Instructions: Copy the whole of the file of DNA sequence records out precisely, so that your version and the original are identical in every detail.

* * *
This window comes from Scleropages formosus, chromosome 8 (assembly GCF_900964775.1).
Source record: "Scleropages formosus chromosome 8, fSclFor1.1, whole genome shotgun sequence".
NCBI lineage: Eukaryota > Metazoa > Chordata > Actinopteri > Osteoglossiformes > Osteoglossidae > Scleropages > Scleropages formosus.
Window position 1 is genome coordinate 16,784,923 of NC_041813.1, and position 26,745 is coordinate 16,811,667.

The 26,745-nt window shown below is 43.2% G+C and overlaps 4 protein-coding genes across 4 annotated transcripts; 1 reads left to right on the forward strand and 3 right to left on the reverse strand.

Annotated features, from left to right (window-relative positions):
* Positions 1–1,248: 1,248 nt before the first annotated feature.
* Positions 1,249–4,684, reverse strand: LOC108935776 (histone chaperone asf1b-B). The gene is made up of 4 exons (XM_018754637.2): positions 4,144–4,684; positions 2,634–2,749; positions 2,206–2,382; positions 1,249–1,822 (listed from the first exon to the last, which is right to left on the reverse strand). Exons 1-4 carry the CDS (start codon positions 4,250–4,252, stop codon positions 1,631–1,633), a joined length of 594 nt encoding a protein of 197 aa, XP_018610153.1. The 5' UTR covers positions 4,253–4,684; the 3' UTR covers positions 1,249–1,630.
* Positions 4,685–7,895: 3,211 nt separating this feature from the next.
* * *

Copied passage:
This window comes from Scleropages formosus, chromosome 8 (assembly GCF_900964775.1).
Source record: "Scleropages formosus chromosome 8, fSclFor1.1, whole genome shotgun sequence".
NCBI lineage: Eukaryota > Metazoa > Chordata > Actinopteri > Osteoglossiformes > Osteoglossidae > Scleropages > Scleropages formosus.
Window position 1 is genome coordinate 16,784,923 of NC_041813.1, and position 26,745 is coordinate 16,811,667.

The 26,745-nt window shown below is 43.2% G+C and overlaps 4 protein-coding genes across 4 annotated transcripts; 1 reads left to right on the forward strand and 3 right to left on the reverse strand.

Annotated features, from left to right (window-relative positions):
* Positions 1–1,248: 1,248 nt before the first annotated feature.
* Positions 1,249–4,684, reverse strand: LOC108935776 (histone chaperone asf1b-B). The gene is made up of 4 exons (XM_018754637.2): positions 4,144–4,684; positions 2,634–2,749; positions 2,206–2,382; positions 1,249–1,822 (listed from the first exon to the last, which is right to left on the reverse strand). Exons 1-4 carry the CDS (start codon positions 4,250–4,252, stop codon positions 1,631–1,633), a joined length of 594 nt encoding a protein of 197 aa, XP_018610153.1. The 5' UTR covers positions 4,253–4,684; the 3' UTR covers positions 1,249–1,630.
* Positions 4,685–7,895: 3,211 nt separating this feature from the next.